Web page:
So, I protect myself in other ways.  I don’t spend my time surrounded by men who would use their strength to do me harm.  I pay attention to my surroundings when I’m out by myself.  I try not to look distracted or vulnerable. And I made sure in the dating world that anyone who wanted to date me talked with my dad or brother first.  Call me old-fashioned, but no man has ever dared to pretend like they would hit me after meeting my dad or brother.  Also, now I’m pretty sure anyone who intended to harm me would take one look at my husband and think, “surely there are less painful ways to die.”  Again, these are the cases where your attacker or abuser is someone you know.  Not all attacks are avoidable, but so many times they are if we just use our heads.

4. My mom, dad, society and all of my life experience taught me that you can’t change someone just by being in a relationship with them.

I actually heard someone rebut an article against the abuses found in Fifty Shades by saying that Christian clearly had problems and Ana was trying to help him.  Christian had been abused by his mother and therefore wanted to hurt all women who looked like her.  Ana loved him through it all, (not sure “loved” is the right word for that), and eventually he came to love her too.  Pardon me while I run for a tissue.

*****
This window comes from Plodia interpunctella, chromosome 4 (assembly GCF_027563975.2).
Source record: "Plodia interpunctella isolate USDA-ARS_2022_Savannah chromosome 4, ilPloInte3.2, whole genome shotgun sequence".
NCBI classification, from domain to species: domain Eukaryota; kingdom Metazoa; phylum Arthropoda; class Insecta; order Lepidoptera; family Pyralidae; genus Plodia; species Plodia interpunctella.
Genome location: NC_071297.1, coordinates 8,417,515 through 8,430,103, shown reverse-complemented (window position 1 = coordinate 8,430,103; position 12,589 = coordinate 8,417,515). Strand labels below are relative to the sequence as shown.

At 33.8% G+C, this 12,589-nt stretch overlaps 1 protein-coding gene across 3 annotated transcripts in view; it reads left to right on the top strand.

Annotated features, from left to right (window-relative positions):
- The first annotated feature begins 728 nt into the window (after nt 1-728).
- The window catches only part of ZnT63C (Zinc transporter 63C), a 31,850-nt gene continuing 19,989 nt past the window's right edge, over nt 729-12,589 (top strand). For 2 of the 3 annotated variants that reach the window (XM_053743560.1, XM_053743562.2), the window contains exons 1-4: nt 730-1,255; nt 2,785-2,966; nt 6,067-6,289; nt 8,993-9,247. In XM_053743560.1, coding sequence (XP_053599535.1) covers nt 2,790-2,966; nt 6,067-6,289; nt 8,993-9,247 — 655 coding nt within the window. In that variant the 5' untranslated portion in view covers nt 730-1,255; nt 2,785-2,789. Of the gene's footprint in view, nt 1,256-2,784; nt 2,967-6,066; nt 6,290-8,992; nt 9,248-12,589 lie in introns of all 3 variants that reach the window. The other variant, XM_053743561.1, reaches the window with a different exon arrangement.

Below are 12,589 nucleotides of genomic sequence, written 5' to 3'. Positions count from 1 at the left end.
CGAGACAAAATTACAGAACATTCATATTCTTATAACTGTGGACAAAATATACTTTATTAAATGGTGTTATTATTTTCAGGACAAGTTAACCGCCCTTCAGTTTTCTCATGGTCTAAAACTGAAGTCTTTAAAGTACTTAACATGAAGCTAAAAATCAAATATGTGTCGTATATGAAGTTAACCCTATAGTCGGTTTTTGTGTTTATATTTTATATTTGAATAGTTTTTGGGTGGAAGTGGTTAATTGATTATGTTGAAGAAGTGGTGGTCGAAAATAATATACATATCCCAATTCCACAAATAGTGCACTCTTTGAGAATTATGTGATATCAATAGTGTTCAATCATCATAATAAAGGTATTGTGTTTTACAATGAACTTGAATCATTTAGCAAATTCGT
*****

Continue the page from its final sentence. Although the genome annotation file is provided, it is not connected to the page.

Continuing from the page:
Let’s just not.  Loving people who are damaged is basically what life is all about.  I’m totally for it.  Loving people so that they’ll change … not so much.  That’s not even a good premise for a friendship, let alone a dating or marriage relationship.  How much would you appreciate it to hear someone say, “I’m just loving you in the hopes that you’ll be better than you are right now.”  Geez.  Thanks a lot!

Also, a relationship isn’t supposed to replace therapy.  A girl told me once that it was okay if her boyfriend hit her because he was “really going through something” and she had taken psychology classes on how to deal with people like that.  I’m guessing I don’t have to spell out my reaction to this “logic”.  Wait, is that a baseball bat I see swinging toward his head?